Take an ensemble cast, mesh up kung fu films and grindhouse exploitation, and you have the kung fu comedy version of a Troma film from the duo of Sean Stone and Alexander Wraith.
Logan “The Fist” McQuad is not only a top notch fighter armed with a pair of powerful hands but he was a major adult film star. That was in 1977. It has been seven years and with the Golden Fleece missing, The Fist has lost his mojo and is now relegated to working in a local bagel shop. He has two best friends, El Guapo and Okinawa Jackson. Superfly, a tough crime lord, is attempting to take over the streets of New York. However, when the Fist and his crew successfully stop Superfly, The Fist finds himself interested in Ana Conda, one of Superfly’s crew members who possesses some fighting skills despite not being the brightest of the bunch.
While he is sometimes still hailed as a hero, the Fist still suffers from losing his mojo. He learns that the Golden Fleece, the source of his powers, has been found. However, in order to get the Fleece back, he must go through a series of tests. Along with El Guapo and Okinawa, The Fist must take on a series of various fighters. However, in order to successfully earn the Golden Fleece back, he must undergo training under a legendary fighter known as the Dragon and together, The Fist must go to great lengths to stop the ultimate villains and get his mojo back to become the man he once was.
There must be a warning that should be disclosed before the review of the film. If you are looking for a seriously-minded martial arts action film, then it’s best to just turn around and walk away. If you are in the mood for something insanely ridiculous with some beats of decent kung fu at times, then keep reading.
This wacky martial arts comedy, from the minds of actor/stuntman Alexander Wraith and second generation filmmaker Sean Stone, brings a style that would even make the Troma Team film. While Troma is more known for using excessive, over the top gore, that factor doesn’t come to play here but instead, there are beats of adult humor along with martial arts insanity and with the mere fact that the film can be said to be comprised of quite an ensemble cast, this is truly not one to be taken seriously and sometimes, even the more serious minded person could use a break and watch something as ridiculous (in a good way) as this.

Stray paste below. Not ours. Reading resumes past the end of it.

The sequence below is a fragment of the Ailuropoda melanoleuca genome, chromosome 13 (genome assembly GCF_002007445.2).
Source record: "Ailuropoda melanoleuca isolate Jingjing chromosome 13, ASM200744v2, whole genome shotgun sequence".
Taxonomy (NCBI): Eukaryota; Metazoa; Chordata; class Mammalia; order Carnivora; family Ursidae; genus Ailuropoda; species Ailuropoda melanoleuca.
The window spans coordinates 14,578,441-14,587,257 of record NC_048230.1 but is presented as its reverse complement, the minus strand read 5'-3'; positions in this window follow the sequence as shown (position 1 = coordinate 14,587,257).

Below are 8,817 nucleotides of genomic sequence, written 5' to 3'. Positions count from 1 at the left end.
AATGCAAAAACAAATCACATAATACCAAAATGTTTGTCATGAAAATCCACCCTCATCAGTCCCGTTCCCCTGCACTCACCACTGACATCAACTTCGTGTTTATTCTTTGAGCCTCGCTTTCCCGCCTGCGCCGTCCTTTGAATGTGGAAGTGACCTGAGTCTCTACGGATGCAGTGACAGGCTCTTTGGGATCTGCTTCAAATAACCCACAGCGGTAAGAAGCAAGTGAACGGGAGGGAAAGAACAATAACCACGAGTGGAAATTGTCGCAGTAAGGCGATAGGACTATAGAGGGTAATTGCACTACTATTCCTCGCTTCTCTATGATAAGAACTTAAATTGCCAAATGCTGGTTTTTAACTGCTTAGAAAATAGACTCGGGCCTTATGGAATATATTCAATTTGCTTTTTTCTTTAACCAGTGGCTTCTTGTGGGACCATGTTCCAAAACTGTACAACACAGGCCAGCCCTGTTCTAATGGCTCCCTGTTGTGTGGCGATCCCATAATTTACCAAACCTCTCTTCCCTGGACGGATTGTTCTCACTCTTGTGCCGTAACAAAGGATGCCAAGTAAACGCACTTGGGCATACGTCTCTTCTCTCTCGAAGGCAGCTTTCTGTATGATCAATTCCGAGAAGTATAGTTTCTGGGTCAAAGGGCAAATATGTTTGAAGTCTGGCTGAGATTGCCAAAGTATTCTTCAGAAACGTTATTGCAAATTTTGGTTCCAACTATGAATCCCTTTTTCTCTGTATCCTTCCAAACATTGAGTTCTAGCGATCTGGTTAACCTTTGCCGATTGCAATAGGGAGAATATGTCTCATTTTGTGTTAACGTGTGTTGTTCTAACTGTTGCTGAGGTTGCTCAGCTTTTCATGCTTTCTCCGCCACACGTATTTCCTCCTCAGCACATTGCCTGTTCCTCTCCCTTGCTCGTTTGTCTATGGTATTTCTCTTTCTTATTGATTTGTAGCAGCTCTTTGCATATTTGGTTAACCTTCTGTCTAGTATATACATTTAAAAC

Stone plays the titular Fist, a former adult film star turned hero who is the primary focus of this film as he goes a quest of sorts to retrieve both his mojo and the Golden Fleece, the source of his powers. Sporting a Jack Burton-style look and melds pretty much Burton and Austin Powers, Stone may not be an able bodied fighter like his co-stars, but it is clear he is having fun with the role as is his collaborator Wraith, whose character of El Guapo is a martial arts fighting version of Tony Montana of Scarface fame. His scenes with Juhahn Jones’ Okinawa Jackson are quite funny, especially a scene where El Guapo reveals to Okinawa how the Fist went from zero to hero in 1977.